The husband of a Carley McCord, a Louisiana sports journalist who was among five people killed in a December plane crash, has filed a lawsuit against the owner of the airplane and the pilot’s estate.
Steven Ensminger Jr., the son of LSU offensive coordinator Steve Ensminger, filed the wrongful death lawsuit in Lafayette Parish court seeking “fair and reasonable” damages for his wife’s death.
Ms. McCord, 30, was flying to Atlanta to watch the Peach Bowl college football playoff game in Atlanta between Louisiana State University and Oklahoma on Dec. 28 when the plane crashed while attempting to make an emergency landing.
The eight-seat Piper Multi-Engine Cheyenne airplane reportedly struck a power line and crashed near a U.S. post office building a mile west of Lafayette Regional Airport (LFT).
In addition to Ms. McCord, the crash killed Ian Biggs, 51, the pilot; Robert Vaughn Crisp, II, 59; Gretchen D. Vincent, 51; and Michael Walker Vincent, 15. Another passenger, Stephen Wade Berzas, 37, survived the crash and was taken to a local hospital in critical condition with burns on more than 75% of his body.
Three others on the ground near the post office were also injured, including a woman with burns that covered 30% of her body.
Mr. Ensminger Jr. filed the lawsuit earlier this month, naming as defendants the plane’s owners Global Data Systems, Inc., Cheyenne Partners, LLC., Eagle Air, LLC. and Southern Lifestyle Development Company, LLC.. The lawsuit also seeks damages from two insurance companies — Sompo International Holdings and LTD and Endurance American Insurance Company, in addition to the estate of Mr. Biggs.
The Ensminger lawsuit alleges Ms. McCord’s death was the result of negligence on the part of the plane’s owners and Mr. Biggs. The lawsuit says the owners failed to properly maintain the aircraft and negligently allowed Mr. Biggs to fly it in poor weather without proper training.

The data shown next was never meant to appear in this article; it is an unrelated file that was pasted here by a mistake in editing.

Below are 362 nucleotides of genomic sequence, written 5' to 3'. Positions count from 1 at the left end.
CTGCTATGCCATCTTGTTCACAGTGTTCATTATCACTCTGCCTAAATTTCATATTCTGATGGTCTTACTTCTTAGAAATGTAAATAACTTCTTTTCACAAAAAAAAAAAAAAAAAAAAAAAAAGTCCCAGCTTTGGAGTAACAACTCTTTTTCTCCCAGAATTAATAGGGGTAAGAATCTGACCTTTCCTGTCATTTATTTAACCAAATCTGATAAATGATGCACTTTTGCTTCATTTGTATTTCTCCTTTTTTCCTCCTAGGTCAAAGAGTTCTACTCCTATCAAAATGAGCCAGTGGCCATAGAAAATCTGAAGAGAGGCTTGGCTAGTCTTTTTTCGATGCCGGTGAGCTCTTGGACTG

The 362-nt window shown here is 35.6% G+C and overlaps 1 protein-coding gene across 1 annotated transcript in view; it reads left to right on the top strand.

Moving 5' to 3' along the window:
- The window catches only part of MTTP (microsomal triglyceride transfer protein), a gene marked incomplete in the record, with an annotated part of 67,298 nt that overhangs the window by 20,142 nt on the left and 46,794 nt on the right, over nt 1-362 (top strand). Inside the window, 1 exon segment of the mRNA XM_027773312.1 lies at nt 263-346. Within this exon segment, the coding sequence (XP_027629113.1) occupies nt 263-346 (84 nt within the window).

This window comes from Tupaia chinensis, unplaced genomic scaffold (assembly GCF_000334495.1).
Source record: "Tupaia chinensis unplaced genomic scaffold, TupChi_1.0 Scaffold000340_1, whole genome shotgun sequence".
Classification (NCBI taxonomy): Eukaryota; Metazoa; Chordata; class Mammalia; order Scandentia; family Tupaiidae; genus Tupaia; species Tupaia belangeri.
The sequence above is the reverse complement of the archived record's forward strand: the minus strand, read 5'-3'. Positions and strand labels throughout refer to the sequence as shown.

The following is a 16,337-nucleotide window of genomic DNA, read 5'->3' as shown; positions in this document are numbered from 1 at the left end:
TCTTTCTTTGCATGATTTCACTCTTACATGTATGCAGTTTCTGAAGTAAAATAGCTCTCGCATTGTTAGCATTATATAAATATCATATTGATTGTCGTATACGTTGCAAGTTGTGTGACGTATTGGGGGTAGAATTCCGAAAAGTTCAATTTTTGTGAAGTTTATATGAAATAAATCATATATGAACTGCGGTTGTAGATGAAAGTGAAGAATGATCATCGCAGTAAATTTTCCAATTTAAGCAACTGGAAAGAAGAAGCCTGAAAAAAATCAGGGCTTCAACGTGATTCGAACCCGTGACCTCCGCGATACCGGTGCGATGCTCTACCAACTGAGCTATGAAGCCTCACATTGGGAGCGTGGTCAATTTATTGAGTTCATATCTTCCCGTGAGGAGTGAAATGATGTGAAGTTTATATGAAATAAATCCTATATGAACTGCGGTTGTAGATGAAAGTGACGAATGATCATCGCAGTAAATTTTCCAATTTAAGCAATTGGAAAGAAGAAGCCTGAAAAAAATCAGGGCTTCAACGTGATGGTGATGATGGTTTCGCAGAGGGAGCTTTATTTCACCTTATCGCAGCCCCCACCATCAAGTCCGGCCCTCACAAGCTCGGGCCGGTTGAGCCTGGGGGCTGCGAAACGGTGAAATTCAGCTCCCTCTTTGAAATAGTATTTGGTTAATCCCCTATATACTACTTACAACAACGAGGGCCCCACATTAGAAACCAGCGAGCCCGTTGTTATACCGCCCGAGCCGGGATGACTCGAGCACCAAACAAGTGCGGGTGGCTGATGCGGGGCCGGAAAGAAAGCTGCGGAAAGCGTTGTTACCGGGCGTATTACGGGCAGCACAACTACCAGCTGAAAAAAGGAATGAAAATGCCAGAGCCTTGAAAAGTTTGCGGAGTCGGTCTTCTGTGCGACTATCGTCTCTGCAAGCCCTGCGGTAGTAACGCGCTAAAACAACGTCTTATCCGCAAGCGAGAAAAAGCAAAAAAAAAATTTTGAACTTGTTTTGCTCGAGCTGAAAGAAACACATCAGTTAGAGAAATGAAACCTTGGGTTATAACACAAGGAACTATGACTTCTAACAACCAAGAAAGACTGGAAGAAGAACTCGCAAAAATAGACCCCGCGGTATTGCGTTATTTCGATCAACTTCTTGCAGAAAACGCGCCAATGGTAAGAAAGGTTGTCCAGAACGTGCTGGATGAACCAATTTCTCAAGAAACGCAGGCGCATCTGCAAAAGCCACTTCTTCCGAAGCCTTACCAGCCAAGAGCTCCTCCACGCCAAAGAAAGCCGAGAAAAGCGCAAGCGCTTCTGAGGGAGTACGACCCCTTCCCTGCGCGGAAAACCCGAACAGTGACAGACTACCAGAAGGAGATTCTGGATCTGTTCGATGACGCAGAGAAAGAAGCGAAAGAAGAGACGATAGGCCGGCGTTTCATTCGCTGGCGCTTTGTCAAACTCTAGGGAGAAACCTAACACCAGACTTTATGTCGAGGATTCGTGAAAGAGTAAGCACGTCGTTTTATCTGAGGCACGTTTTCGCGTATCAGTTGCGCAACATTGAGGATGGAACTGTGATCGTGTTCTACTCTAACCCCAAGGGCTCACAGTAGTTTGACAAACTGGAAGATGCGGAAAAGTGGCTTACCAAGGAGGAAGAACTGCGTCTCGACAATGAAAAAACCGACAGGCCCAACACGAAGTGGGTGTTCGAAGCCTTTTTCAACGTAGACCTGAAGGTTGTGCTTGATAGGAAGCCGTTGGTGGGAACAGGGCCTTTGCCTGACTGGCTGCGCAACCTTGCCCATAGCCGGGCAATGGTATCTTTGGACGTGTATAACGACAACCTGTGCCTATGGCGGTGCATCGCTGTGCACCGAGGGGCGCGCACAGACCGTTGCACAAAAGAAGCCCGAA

According to the Lafayette Daily Advertiser, Global Data Systems is owned by Charles Vincent, whose wife Gretchen and 15-year-old son Michael died in the plane crash. Robert Vaughn Crisp II, another victim, was the vice president of business development and field services at the company, and Mr. Berzas served as the vice president of sales.
Mr. Ensminger claims that the plane’s owners and pilot owed passengers a “duty of care to inspect, service, repair, maintain and control the aircraft in a safe and airworthy condition so as not to cause injury or death to passengers.” He alleges the owners and Mr. Biggs breached those duties when they failed to properly inspect and maintain the airplane.
The lawsuit also alleges the owners failed to supervise Mr. Biggs, who “lacked the experience and/or training to operate (the plane) in less than ideal meteorological conditions …” Weather in the area was overcast with low visibility and a cloud base starting about 200 feet, the NTSB reported.
The cause of the plane crash has not been determined and remains under investigation. The National Transportation Safety Board (NTSB), which is leading the probe, said that the pilot did not make any distress calls before the crash, nor was the landing gear down. A final report and determination could take 6-12 months to complete.
According to WDSU-TV, Ms. McCord was a freelance sideline and sports reporter for various networks, including Cox Sports Television, ESPN3, and WDSU-TV. She was also the digital media reporter for the Louisiana Sports Hall of Fame and the in-game host for the New Orleans Pelicans and the New Orleans Saints.
Beasley Allen lawyer Mike Andrews focuses much of his practice on aviation litigation and currently represents families of Ethiopian Airlines flight 302 victims involving the Boeing 737 MAX aircraft. In addition to his Ethiopian Airlines crash clients, Mike has represented people seriously injured in a variety of aviation crashes, and the families of those killed in both civilian and military airplane crashes and helicopter crashes.